Port Glasgow is a village on the coast of Lake Erie, about 75km southeast of London, Ontario. It was settled by Scottish immigrants to Upper Canada around 1818. Erosion eventually destroyed the original harbour. The port itself now features the Port Glasgow Yacht Club and marina, a small lighthouse, sandy beach, and a walking trail through the forest along the water’s edge. Continue reading
Over the past month I’ve been looking at Loyalist history and the records that have been preserved and digitised for historians and family historians alike to use to find out more about the early European and Loyalist American settlers in Upper Canada (now Ontario). Several of my ancestors were Loyalists who settled near the shores of Lake Erie in Upper Canada and many of their descendants are still living in the region.
Today I wanted to demonstrate what can be found within these records. I did this briefly with my look at Jacob Anguish’s request for aid that is found in the Haldimand Papers. Today I want to show what can be found across a range of sources for one person, namely Henry Anguish, Jacob’s son.
Henry is my 5x great-grandfather. Over the course of his life he moved from Canadian to American-held territories and back again. This demonstrates the fluidity of movement across borders during peacetime between the Canadian and American territories. He was one of the first Europeans settlers in the area of Tonawanda, New York. By opening the first tavern in the area in 1811 and creating the first building in what would become the village and then town, he is sometimes referred to as the town’s founder. However, he ultimately settled in Rainham Township in Haldimand County, Upper Canada. Continue reading
For the past few weeks I have been writing about the digitised sources available for historians and genealogists (family historians) alike for finding out information about Canada’s Loyalist ancestors. I wanted to take a slightly different perspective on the blog today by looking at what it meant to be a Loyalist.
Who were the Loyalists?
United Empire Loyalists were men and women who were in the thirteen colonies in America and who opposed the American revolution. Estimates of their numbers vary, but there were perhaps around 50,000 Loyalists.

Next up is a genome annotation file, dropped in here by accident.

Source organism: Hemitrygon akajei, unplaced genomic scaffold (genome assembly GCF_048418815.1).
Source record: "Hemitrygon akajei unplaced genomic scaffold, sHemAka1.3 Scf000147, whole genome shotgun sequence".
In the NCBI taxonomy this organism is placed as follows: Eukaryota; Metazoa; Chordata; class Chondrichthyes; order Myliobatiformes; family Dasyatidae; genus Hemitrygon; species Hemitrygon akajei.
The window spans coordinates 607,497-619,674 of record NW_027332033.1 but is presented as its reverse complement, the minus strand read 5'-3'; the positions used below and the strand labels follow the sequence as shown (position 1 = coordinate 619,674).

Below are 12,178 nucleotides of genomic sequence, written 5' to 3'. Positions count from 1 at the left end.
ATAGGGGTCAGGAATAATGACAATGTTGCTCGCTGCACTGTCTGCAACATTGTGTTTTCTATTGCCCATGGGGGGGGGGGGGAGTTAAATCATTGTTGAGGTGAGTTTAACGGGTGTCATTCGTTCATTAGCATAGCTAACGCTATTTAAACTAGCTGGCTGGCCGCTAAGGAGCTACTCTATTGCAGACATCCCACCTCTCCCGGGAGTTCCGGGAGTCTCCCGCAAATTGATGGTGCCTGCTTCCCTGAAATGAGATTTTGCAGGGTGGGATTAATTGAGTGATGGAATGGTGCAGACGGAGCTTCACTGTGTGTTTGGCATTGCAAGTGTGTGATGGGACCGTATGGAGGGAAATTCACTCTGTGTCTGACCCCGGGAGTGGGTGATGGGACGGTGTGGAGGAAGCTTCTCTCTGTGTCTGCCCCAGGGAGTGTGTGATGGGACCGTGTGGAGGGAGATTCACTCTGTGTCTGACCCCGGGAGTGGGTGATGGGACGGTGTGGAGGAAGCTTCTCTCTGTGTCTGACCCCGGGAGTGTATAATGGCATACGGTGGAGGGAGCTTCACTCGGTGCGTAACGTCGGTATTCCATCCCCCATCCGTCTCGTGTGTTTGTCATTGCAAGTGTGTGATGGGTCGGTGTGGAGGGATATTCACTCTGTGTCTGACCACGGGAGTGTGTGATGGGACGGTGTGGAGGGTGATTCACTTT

These were people who:
- lived in the American colonies as of 19 April 1775 (the date of the Battles of Lexington and Concord) and either joined the Royal Standard before 1783’s Treaty of Separation (aka the Treaty of Paris) or demonstrated loyalty to the Crown, and settled in British-held territory, OR
- were soldiers who had served in an American Loyalist Regiment and then relocated to Canada, OR
- were members of the Six Nations of either the Grand River or the Bay of Quinte Reserve and were descended from those whose migration patterns were similar to the Loyalists’.
There were Loyalist regiments, Loyalist forts and garrisons, and Loyalist settlements. Continue reading
For the last few weeks I’ve been writing quite a bit about using digitised Loyalist documents (check out my reflections on the struggles inherent in finding specific records and my detailed look at an injured Loyalist’s plea for financial support for his family). I’m thinking that a well-organised overview of some of the digitised sources I’ve been using and writing about might be in order. The resources are presented in a confusing enough way on their own sites; here we might be able to make a bit more sense of them.
Search Page: The papers have not been transcribed and there is no online searchable index. There is, however, microfilm reel C-1475 that contains a typed index of names. Watch out for misspelled names and try to think up and look for alternative spellings. Also look for potential relatives; if a specific person you are looking for is not in the index, they may still be mentioned near a relative’s name in the actual records and were simply missed. Continue reading
Recently I’ve been looking into some Loyalist records from early Canada. Thanks to government-funded digitisation programmes such as Héritage and the work of Library and Archives Canada, many sets of records once only available in the British Library or on 1960s-era microfilm at select national libraries are now online and free to access.
The digitised, handwritten documents found in such collections as the Upper Canada Land Petitions and the Haldimand Papers (two sets I’ve used quite a bit) also serve as excellent reminders that just because a source has been put up online does not mean that it will be easy to search through, read, or use. Even databases with an integrated online search application can give difficult or incomplete results due to many different factors. First, searches are often limited to name and location: content or subject is left out. This is promising for family history and genealogy research, but what if I want to know about early settlers to a specific region or find examples of cultural interactions between different groups? I’d have to go through page by page. The search engine (and, in some ways, the presentation of the collection) has therefore been aimed at genealogists rather than historians.
The search results may also be affected by the quality of penmanship and the skill of the archivist. Continue reading